Of course i would like to try koicha with some really good matcha and fitting traditional sweets. But this is something not easy to come by. So, koicha is even more special, than good gyokuro!
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Re: Koicha

Postby David R. » Apr 6th, '12, 09:15

Some attempts...
Attachments
001.JPG
adding the water little by little...
001.JPG (70.72 KiB) Viewed 2305 times
002.JPG
this one needs a bit more water...
002.JPG (90.98 KiB) Viewed 2305 times
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Re: Koicha

Postby Buzz fledderjoh... » Apr 9th, '12, 18:52

David,

I've had the koicha at Ippodo in Kyoto and I've never been able to make it as good. I even had them make it for me so that I could see how they do it. They use a lot of matcha...and their wagashi are awesome. I can't even hope to duplicate that experience at home...but I do try once in a while. :)
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Re: Koicha

Postby David R. » Apr 10th, '12, 07:37

Well, I guess the wagashi must be important then ! :)
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Re: Koicha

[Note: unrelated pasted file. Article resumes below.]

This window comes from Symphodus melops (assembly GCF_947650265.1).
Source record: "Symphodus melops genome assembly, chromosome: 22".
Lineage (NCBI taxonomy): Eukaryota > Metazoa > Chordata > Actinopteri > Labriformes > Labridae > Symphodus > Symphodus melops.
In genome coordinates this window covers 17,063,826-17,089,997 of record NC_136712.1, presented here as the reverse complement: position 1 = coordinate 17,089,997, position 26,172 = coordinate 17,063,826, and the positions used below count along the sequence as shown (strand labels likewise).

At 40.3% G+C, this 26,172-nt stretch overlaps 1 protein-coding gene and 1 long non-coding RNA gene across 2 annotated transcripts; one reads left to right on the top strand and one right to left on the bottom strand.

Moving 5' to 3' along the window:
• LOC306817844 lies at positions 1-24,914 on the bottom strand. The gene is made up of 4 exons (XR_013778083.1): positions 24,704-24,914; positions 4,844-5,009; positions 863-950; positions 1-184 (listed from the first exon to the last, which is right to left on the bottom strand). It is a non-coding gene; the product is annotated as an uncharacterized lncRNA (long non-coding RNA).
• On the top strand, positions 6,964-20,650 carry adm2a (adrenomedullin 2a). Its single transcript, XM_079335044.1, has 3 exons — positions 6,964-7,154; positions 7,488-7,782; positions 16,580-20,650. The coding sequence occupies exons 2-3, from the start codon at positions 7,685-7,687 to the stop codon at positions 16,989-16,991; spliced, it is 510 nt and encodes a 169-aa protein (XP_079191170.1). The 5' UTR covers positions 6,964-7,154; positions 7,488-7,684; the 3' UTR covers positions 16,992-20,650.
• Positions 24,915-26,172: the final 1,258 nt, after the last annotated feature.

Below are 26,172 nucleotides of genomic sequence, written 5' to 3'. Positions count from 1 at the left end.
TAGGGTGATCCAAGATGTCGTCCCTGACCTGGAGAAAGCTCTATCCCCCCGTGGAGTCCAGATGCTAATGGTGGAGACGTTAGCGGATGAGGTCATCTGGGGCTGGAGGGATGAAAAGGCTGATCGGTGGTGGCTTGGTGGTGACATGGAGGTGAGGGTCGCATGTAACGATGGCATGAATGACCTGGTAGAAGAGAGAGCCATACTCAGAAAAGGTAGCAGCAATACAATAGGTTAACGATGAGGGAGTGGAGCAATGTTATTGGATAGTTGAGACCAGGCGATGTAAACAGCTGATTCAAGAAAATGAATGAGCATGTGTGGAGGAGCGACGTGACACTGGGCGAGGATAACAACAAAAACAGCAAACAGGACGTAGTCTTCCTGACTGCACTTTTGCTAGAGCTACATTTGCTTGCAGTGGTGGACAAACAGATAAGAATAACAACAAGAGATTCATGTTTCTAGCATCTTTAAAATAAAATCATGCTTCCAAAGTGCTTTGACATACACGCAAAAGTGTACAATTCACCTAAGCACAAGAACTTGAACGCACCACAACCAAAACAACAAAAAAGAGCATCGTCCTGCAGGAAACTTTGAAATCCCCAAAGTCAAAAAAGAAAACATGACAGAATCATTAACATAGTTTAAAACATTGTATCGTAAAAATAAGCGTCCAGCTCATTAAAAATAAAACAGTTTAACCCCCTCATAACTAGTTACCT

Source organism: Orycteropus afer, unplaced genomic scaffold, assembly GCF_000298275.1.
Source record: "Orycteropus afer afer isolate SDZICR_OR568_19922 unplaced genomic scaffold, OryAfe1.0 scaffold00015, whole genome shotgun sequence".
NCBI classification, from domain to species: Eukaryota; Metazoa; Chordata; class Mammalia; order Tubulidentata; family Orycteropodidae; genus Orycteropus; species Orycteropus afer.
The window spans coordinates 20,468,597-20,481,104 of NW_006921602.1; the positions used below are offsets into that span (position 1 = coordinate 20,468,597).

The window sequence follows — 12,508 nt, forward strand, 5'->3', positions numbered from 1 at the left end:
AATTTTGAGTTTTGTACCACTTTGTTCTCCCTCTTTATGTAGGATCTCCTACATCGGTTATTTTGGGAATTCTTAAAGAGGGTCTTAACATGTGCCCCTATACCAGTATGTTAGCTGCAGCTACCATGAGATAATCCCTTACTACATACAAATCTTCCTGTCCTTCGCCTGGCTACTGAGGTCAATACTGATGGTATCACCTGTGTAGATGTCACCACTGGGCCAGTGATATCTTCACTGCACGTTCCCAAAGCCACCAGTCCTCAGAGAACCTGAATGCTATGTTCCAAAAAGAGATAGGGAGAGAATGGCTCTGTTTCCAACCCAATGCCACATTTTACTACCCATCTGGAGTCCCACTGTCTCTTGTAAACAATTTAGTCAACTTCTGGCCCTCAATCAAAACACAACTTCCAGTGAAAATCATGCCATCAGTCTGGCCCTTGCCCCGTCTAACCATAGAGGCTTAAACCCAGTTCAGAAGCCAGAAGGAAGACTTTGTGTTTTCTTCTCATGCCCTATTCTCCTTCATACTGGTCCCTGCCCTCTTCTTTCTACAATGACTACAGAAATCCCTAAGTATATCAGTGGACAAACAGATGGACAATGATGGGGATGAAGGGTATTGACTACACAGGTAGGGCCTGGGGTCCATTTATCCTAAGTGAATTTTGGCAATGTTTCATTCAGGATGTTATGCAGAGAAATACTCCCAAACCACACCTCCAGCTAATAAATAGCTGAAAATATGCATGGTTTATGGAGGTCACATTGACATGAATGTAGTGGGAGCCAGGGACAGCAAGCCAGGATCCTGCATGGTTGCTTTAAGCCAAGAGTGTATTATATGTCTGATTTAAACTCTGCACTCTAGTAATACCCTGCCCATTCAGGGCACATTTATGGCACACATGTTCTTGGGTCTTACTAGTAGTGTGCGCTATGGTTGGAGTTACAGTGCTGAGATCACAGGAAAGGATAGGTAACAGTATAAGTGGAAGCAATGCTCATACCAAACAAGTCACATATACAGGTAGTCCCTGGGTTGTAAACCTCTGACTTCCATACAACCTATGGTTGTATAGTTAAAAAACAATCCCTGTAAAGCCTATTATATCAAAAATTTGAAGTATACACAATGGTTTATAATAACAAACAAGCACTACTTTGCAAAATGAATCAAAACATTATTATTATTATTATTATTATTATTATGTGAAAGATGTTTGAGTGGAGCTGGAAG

Postby Xell » Apr 10th, '12, 07:59

Anyone knows what is different between koicha from main three tea ceremony schools? I've read several different methods about how to make koicha, looks like some of them were just thought out or just modifications.
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Re: Koicha

Postby Seeker » Apr 14th, '12, 21:05

David - Wow! Love those photos!

Not a big koicha fan myself - have attempted, and failed. I remember thick tea flicking around the vicinity as the chasen tines would release from the chawan with thick tea coating them. What a mess. I didn't get mine thick enough - but even still, I think I was half way there or so, the sip was a big fisted punch of matcha in the mouth and the aftertaste lasted for minutes or longer and kept evolving. And the buzz...
I suppose I could see why folks would like koi.

Perhaps I'll try again one day.

I have the right matcha - Ippodo's wakamatsu, but as Chip mentioned - would be expensive to drink koi regularly. And... since I drink matcha every morning, budgetarily best to drink usu.